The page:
Classic Graphic: The Moomin stories

moomin_history_tove_jansson-cfb36ad907e5b10ec440f2105589c600                               pee-hoo

Today is the birthday of Finnish author, artist and cartoonist Tove Marika Jansson. Tove was born in Helsinki on 9 August 1914 and died on 27 June 2001 at the age of 86.

Tove Jansson was a member of the Swedish speaking minority in Finland. She was raised by bohemian artist parents, who encouraged a love of nature and an appreciation of diversity in their children. Tove studied art in Helsinki, Stockholm and Paris. Her siblings also grew up to become artists.

Tove Janson is the most widely read Finnish author outside her own country. Shemoomin_by_marzymarrs-d8wj23y received wide recognition for her short stories, novels, picture books, plays and a comic strip. Tove also exhibited paintings and graphic art and was commissioned to create public art works. Although Tove wrote for both children and adults, she is best known and loved for her Moomin stories.

230px-Finn_FamilyIn 1945 Söderström & Co published Tove’s first Moomin story The Moomins and the Great Flood in Swedish. This was followed by Comet In Moominland in 1946 and Finn Family Moomintroll or The Magician’s Hat in 1948.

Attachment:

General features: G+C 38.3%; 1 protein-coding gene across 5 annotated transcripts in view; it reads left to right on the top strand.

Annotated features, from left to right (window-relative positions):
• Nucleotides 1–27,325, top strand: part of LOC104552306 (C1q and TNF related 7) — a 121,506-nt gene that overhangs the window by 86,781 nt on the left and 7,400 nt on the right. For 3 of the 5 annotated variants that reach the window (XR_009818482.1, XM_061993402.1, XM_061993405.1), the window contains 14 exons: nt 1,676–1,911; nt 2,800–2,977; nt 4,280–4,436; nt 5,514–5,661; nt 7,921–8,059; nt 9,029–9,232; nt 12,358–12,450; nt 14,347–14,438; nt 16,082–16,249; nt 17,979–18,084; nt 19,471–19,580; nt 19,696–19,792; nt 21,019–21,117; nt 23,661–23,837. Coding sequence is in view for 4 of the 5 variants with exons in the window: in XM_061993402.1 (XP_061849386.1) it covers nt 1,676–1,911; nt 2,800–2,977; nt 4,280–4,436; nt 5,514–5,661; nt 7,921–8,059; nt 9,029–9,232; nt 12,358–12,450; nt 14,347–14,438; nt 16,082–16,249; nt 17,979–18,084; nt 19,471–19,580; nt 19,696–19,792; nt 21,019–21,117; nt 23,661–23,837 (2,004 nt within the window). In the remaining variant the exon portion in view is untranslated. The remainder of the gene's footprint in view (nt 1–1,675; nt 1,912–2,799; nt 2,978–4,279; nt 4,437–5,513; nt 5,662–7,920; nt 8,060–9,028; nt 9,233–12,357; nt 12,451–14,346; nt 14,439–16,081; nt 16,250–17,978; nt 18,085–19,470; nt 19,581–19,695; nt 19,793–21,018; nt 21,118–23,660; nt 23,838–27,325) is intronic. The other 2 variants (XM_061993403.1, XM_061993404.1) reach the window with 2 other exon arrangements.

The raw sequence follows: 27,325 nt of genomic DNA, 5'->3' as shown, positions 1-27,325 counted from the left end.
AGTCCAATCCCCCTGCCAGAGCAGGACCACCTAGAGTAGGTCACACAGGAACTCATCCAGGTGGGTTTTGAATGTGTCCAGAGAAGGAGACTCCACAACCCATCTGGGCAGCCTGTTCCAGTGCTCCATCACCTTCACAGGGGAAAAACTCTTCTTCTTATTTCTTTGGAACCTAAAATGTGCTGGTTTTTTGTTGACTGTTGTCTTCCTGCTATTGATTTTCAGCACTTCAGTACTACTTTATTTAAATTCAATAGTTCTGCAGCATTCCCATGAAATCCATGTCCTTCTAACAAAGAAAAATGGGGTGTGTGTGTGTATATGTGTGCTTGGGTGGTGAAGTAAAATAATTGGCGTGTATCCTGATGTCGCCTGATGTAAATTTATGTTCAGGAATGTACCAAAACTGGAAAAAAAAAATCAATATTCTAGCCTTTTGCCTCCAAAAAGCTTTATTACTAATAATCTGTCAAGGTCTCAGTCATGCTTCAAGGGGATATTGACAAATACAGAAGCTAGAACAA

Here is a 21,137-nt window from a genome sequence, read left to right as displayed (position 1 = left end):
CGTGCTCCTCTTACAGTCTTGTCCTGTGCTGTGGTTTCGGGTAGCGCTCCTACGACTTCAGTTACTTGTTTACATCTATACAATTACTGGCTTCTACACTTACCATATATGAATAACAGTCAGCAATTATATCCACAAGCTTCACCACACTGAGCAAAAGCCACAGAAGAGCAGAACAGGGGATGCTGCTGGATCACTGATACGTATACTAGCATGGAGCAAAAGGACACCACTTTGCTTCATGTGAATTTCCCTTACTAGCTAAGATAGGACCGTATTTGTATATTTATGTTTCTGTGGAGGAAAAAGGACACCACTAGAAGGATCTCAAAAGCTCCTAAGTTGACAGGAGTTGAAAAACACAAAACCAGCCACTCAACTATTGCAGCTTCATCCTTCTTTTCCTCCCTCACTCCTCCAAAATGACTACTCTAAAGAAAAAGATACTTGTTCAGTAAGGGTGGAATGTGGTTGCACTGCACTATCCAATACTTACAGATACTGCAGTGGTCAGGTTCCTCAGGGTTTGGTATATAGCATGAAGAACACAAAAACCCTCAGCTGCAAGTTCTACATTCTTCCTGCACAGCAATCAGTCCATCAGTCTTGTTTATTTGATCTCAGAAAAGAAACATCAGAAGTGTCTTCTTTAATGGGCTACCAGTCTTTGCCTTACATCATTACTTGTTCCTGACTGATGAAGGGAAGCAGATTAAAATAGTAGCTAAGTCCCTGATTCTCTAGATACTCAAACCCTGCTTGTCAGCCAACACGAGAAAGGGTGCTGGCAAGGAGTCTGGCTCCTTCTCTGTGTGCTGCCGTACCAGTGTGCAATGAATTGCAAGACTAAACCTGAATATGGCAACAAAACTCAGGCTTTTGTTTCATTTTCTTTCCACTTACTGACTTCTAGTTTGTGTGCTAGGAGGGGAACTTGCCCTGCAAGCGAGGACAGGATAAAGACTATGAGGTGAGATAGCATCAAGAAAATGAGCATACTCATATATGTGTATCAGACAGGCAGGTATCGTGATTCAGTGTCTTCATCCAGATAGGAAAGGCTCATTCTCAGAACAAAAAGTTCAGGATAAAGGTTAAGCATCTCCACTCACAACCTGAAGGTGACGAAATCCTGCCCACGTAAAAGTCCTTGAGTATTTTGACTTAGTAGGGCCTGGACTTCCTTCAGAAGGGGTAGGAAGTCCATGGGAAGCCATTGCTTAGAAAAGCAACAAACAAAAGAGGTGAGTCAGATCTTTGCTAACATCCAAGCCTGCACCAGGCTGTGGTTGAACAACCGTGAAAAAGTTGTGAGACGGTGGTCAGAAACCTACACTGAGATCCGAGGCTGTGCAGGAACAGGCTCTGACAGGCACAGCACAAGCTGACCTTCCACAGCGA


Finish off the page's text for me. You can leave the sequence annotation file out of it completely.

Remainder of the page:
Tove continued writing about the adventures of the Moomin family throughout the 1950s and 1960s. In 1966 the International Board on Books for Young People awarded Tove the Hans Christian Andersen award, which is the highest accolade that can be given to a writer or illustrator of children’s books.

Following the translation into English of her books Tove was approached by a British publisher to transform her Moomin stories in a comic strip format. In 1954, the famous London newspaper The Evening News started to publish it. In order to allow his sister more time for her visual art projects, Tove’s brother Lars Jansson took over drawing the comic strip from 1960.  It ran up until 1974.

In 1970, Tove ceased writing Moomin stories with the publication of her ninth and last Moomin book Moominvalley in November. She later published a somewhat eerie children’s picture book called The Dangerous Journey in 1977, which is about different characters but takes place in the world of Moominvalley.